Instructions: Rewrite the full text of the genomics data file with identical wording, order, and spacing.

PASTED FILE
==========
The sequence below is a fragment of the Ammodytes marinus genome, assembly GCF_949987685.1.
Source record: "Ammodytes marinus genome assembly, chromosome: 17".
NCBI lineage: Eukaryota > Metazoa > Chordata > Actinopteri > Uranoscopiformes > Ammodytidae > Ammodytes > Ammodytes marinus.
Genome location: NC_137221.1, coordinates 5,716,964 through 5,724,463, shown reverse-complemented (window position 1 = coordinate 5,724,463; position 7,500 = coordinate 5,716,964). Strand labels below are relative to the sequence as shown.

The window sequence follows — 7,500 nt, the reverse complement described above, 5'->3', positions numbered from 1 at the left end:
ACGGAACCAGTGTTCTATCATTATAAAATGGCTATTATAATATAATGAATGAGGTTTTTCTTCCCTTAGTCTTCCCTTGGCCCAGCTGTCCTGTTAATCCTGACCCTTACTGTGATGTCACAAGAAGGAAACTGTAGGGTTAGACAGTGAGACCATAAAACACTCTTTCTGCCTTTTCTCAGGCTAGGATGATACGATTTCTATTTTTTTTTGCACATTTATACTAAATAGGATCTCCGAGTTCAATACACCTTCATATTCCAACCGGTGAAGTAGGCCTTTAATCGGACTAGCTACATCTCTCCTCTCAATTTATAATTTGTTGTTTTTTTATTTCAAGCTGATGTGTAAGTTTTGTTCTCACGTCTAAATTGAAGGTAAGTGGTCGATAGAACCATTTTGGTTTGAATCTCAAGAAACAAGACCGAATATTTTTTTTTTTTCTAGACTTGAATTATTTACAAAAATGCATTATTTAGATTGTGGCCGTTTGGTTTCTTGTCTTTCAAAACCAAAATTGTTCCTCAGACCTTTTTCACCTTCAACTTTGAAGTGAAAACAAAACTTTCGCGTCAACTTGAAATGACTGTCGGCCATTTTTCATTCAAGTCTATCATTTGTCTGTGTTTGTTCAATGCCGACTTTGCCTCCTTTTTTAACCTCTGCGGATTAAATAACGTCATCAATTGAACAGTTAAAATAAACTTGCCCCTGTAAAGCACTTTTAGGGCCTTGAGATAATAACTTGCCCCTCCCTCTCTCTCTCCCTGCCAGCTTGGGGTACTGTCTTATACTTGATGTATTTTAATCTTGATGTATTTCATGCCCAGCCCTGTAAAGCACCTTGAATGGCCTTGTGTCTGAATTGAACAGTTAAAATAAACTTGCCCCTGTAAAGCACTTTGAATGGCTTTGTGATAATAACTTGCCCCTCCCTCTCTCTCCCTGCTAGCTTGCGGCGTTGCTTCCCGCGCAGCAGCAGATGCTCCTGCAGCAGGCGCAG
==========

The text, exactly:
The sequence below is a fragment of the Ammodytes marinus genome, assembly GCF_949987685.1.
Source record: "Ammodytes marinus genome assembly, chromosome: 17".
NCBI lineage: Eukaryota > Metazoa > Chordata > Actinopteri > Uranoscopiformes > Ammodytidae > Ammodytes > Ammodytes marinus.
Genome location: NC_137221.1, coordinates 5,716,964 through 5,724,463, shown reverse-complemented (window position 1 = coordinate 5,724,463; position 7,500 = coordinate 5,716,964). Strand labels below are relative to the sequence as shown.

The window sequence follows — 7,500 nt, the reverse complement described above, 5'->3', positions numbered from 1 at the left end:
ACGGAACCAGTGTTCTATCATTATAAAATGGCTATTATAATATAATGAATGAGGTTTTTCTTCCCTTAGTCTTCCCTTGGCCCAGCTGTCCTGTTAATCCTGACCCTTACTGTGATGTCACAAGAAGGAAACTGTAGGGTTAGACAGTGAGACCATAAAACACTCTTTCTGCCTTTTCTCAGGCTAGGATGATACGATTTCTATTTTTTTTTGCACATTTATACTAAATAGGATCTCCGAGTTCAATACACCTTCATATTCCAACCGGTGAAGTAGGCCTTTAATCGGACTAGCTACATCTCTCCTCTCAATTTATAATTTGTTGTTTTTTTATTTCAAGCTGATGTGTAAGTTTTGTTCTCACGTCTAAATTGAAGGTAAGTGGTCGATAGAACCATTTTGGTTTGAATCTCAAGAAACAAGACCGAATATTTTTTTTTTTTCTAGACTTGAATTATTTACAAAAATGCATTATTTAGATTGTGGCCGTTTGGTTTCTTGTCTTTCAAAACCAAAATTGTTCCTCAGACCTTTTTCACCTTCAACTTTGAAGTGAAAACAAAACTTTCGCGTCAACTTGAAATGACTGTCGGCCATTTTTCATTCAAGTCTATCATTTGTCTGTGTTTGTTCAATGCCGACTTTGCCTCCTTTTTTAACCTCTGCGGATTAAATAACGTCATCAATTGAACAGTTAAAATAAACTTGCCCCTGTAAAGCACTTTTAGGGCCTTGAGATAATAACTTGCCCCTCCCTCTCTCTCTCCCTGCCAGCTTGGGGTACTGTCTTATACTTGATGTATTTTAATCTTGATGTATTTCATGCCCAGCCCTGTAAAGCACCTTGAATGGCCTTGTGTCTGAATTGAACAGTTAAAATAAACTTGCCCCTGTAAAGCACTTTGAATGGCTTTGTGATAATAACTTGCCCCTCCCTCTCTCTCCCTGCTAGCTTGCGGCGTTGCTTCCCGCGCAGCAGCAGATGCTCCTGCAGCAGGCGCAG